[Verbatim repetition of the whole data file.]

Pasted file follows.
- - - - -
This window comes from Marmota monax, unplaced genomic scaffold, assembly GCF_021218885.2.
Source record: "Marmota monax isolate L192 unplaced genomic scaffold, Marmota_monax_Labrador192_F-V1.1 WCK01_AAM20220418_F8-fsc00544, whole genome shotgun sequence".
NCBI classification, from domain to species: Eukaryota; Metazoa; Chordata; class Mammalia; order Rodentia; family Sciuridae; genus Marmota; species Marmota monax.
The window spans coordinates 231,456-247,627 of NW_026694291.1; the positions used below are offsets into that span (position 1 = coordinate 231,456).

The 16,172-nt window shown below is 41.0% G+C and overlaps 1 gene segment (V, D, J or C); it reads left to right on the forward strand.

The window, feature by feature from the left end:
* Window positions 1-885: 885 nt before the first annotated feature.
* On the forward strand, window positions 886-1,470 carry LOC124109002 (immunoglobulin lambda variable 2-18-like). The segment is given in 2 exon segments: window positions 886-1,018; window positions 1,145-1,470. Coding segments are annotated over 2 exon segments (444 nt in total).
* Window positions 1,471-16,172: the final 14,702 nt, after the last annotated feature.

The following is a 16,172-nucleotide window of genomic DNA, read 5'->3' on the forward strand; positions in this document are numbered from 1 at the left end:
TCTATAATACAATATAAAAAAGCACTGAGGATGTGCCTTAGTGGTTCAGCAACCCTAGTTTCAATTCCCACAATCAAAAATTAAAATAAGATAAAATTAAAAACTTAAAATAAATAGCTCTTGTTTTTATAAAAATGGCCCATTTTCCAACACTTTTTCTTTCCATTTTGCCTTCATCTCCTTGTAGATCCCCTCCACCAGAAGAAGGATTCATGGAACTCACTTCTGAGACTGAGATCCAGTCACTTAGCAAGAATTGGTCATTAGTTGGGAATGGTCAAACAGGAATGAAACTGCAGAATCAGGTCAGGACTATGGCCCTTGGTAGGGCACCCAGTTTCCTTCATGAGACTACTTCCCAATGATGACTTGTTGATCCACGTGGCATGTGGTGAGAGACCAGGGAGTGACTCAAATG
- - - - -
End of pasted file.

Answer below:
This window comes from Marmota monax, unplaced genomic scaffold, assembly GCF_021218885.2.
Source record: "Marmota monax isolate L192 unplaced genomic scaffold, Marmota_monax_Labrador192_F-V1.1 WCK01_AAM20220418_F8-fsc00544, whole genome shotgun sequence".
NCBI classification, from domain to species: Eukaryota; Metazoa; Chordata; class Mammalia; order Rodentia; family Sciuridae; genus Marmota; species Marmota monax.
The window spans coordinates 231,456-247,627 of NW_026694291.1; the positions used below are offsets into that span (position 1 = coordinate 231,456).

The 16,172-nt window shown below is 41.0% G+C and overlaps 1 gene segment (V, D, J or C); it reads left to right on the forward strand.

The window, feature by feature from the left end:
* Window positions 1-885: 885 nt before the first annotated feature.
* On the forward strand, window positions 886-1,470 carry LOC124109002 (immunoglobulin lambda variable 2-18-like). The segment is given in 2 exon segments: window positions 886-1,018; window positions 1,145-1,470. Coding segments are annotated over 2 exon segments (444 nt in total).
* Window positions 1,471-16,172: the final 14,702 nt, after the last annotated feature.

The following is a 16,172-nucleotide window of genomic DNA, read 5'->3' on the forward strand; positions in this document are numbered from 1 at the left end:
TCTATAATACAATATAAAAAAGCACTGAGGATGTGCCTTAGTGGTTCAGCAACCCTAGTTTCAATTCCCACAATCAAAAATTAAAATAAGATAAAATTAAAAACTTAAAATAAATAGCTCTTGTTTTTATAAAAATGGCCCATTTTCCAACACTTTTTCTTTCCATTTTGCCTTCATCTCCTTGTAGATCCCCTCCACCAGAAGAAGGATTCATGGAACTCACTTCTGAGACTGAGATCCAGTCACTTAGCAAGAATTGGTCATTAGTTGGGAATGGTCAAACAGGAATGAAACTGCAGAATCAGGTCAGGACTATGGCCCTTGGTAGGGCACCCAGTTTCCTTCATGAGACTACTTCCCAATGATGACTTGTTGATCCACGTGGCATGTGGTGAGAGACCAGGGAGTGACTCAAATG